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Two woman sort food in a grocery store.
Health and wellness manager Jennifer Pham, right, and project manager Joan Deming, place fresh fruits and vegetables out on shelves before shoppers arrive at the Clayton Cares Market on the Clayton Early Learning campus in Denver. (Kathryn Scott, Special to The Colorado Sun)

What’s Working: This is a segment from our weekly What’s Working column. Read the full column. >> Sign up for the newsletter

Higher housing, energy and food costs were reasons for the Denver-area’s 5.7% inflation rate increase in March from a year ago. This was higher than the national 5% rate, according to the U.S. Bureau of Labor Statistics, which does not track inflation rates by states. 

The good news for consumers is that this means prices aren’t rising as fast as they were last year. But this also means that consumer prices are still rising, and that’s on top of March 2022’s 9.1% increase.

The top items that changed in price last month:

Higher ▲  

  • Nonalcoholic beverages were up 16% 
  • Fruits and vegetables, up 14.1% 
  • Dairy and related products, up 12.5%
  • Rent of primary residence, 10.3%
  • Food away from home, up 10.3%
  • Owners’ equivalent of rent, up 7.8%

Lower ▼

  • Used cars and trucks, down 11.5%
  • Gasoline, all types, down 2%
  • Electricity, down 2.9%
  • Medical care, down 0.7%

You may not have noticed the increases because we had experienced much higher inflation last year, when the Denver-area rate hit 9.1% in March 2022. That jump from the Federal Reserve goal of 2%-3% seems to make the latest increase less of a shocker.

“We’re still accelerating fast, just not accelerating as fast as we were a few months ago,” said Joe Craig, interim faculty director for the University of Colorado Colorado Springs Economic Forum. “That’s hard for consumers to notice. I would posit that a lot of consumers are still thinking, ‘Oh my god, prices are still going up. Why is the Fed still doing this? They’re slowing down our economy.’ Yes. But not at the same rate, which is a hard concept to get across and a hard concept to feel because we’ve been anchored to that 2% to 3%.”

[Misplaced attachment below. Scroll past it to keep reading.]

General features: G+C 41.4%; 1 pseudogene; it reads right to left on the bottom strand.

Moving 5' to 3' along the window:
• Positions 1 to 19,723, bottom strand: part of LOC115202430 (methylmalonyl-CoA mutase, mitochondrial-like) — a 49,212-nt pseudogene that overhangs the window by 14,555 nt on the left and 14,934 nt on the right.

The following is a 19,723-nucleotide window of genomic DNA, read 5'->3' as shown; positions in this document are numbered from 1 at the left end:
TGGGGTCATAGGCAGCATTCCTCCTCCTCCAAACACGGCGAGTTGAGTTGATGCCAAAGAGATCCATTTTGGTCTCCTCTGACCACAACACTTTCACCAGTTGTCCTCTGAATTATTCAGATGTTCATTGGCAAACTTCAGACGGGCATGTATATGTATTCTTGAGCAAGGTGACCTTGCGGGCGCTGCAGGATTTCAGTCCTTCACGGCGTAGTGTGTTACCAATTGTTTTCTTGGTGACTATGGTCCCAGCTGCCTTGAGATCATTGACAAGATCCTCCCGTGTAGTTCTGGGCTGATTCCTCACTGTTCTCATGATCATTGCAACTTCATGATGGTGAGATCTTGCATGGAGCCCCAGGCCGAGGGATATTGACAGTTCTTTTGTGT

Inflation hits lower-income households much harder than the better off. When the price of a dozen eggs or a gallon of gasoline increases, everyone pays the same amount. 

Higher inflation here “probably is just indicative of the fact that Denver is wealthier on average than the West as a whole and the nation,” Craig said. “The higher income brackets are still continuing to spend and that’s probably what we’re seeing with higher inflation in Denver. It is unfortunate though for the working class of Denver, but there’s always a tension like that in popular big cities.”

Looking at core inflation of the past two months, however, points to a more regional impact, said Brian Lewandowski, executive director of the Business Research Division at the Leeds School of Business, University of Colorado Boulder. Remove the volatile pieces like food and energy prices and Denver’s core inflation was at 5.6%, or the same as the nation’s.

“I think the difference is really that the supply issue that we had was a more local phenomenon that drove up fuel prices locally,” he said. “I would expect that to come down because our prices are now coming down pretty quickly. … And on the housing front, we’re still leading the nation down in terms of (Federal Housing Finance Agency) home price index. I think we’re actually going to see the Denver metro region normalize with the U.S. as we progress through the year, perhaps even lower than the U.S.”

➔ Hmm… gas prices are up again. According to the AAA gas price tracker, Colorado’s average price for a gallon of regular gas was $3.57 on Friday, up 11 cents from last week and down 32 cents from a month ago. US prices also went up by 8 cents in a week. AAA’s explanation? “The main culprit is the high cost of oil, gasoline’s main ingredient, which is hovering in the low $80s per barrel. The national average has risen daily since March 29.” >> See gas prices

What’s Working: This is a segment from our weekly What’s Working column. Read the full column. >> Sign up for the newsletter

Tamara writes about businesses, technology and the local economy for The Colorado Sun. She also writes the "What's Working" column, available as a free newsletter at Contact her at,...